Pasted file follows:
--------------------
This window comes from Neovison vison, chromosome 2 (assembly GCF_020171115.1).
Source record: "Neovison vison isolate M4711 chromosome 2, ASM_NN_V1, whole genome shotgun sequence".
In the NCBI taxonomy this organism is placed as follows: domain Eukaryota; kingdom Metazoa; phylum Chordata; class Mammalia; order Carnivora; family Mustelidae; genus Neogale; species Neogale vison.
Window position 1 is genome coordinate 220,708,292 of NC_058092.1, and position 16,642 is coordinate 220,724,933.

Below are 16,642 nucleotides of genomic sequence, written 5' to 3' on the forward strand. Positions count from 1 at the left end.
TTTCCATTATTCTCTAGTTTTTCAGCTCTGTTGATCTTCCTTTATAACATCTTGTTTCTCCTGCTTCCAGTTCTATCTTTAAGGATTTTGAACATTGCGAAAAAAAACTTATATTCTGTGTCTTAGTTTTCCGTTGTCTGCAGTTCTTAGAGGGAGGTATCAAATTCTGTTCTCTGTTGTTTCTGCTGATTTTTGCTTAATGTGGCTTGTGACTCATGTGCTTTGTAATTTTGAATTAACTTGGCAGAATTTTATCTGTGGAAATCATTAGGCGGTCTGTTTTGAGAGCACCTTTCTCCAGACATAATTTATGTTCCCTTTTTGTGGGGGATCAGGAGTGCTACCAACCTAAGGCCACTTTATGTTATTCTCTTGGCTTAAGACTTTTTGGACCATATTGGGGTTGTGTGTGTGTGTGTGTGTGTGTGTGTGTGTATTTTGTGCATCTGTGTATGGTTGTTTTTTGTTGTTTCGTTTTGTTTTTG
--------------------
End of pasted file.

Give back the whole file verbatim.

This window comes from Neovison vison, chromosome 2 (assembly GCF_020171115.1).
Source record: "Neovison vison isolate M4711 chromosome 2, ASM_NN_V1, whole genome shotgun sequence".
In the NCBI taxonomy this organism is placed as follows: domain Eukaryota; kingdom Metazoa; phylum Chordata; class Mammalia; order Carnivora; family Mustelidae; genus Neogale; species Neogale vison.
Window position 1 is genome coordinate 220,708,292 of NC_058092.1, and position 16,642 is coordinate 220,724,933.

Below are 16,642 nucleotides of genomic sequence, written 5' to 3' on the forward strand. Positions count from 1 at the left end.
TTTCCATTATTCTCTAGTTTTTCAGCTCTGTTGATCTTCCTTTATAACATCTTGTTTCTCCTGCTTCCAGTTCTATCTTTAAGGATTTTGAACATTGCGAAAAAAAACTTATATTCTGTGTCTTAGTTTTCCGTTGTCTGCAGTTCTTAGAGGGAGGTATCAAATTCTGTTCTCTGTTGTTTCTGCTGATTTTTGCTTAATGTGGCTTGTGACTCATGTGCTTTGTAATTTTGAATTAACTTGGCAGAATTTTATCTGTGGAAATCATTAGGCGGTCTGTTTTGAGAGCACCTTTCTCCAGACATAATTTATGTTCCCTTTTTGTGGGGGATCAGGAGTGCTACCAACCTAAGGCCACTTTATGTTATTCTCTTGGCTTAAGACTTTTTGGACCATATTGGGGTTGTGTGTGTGTGTGTGTGTGTGTGTGTGTGTATTTTGTGCATCTGTGTATGGTTGTTTTTTGTTGTTTCGTTTTGTTTTTG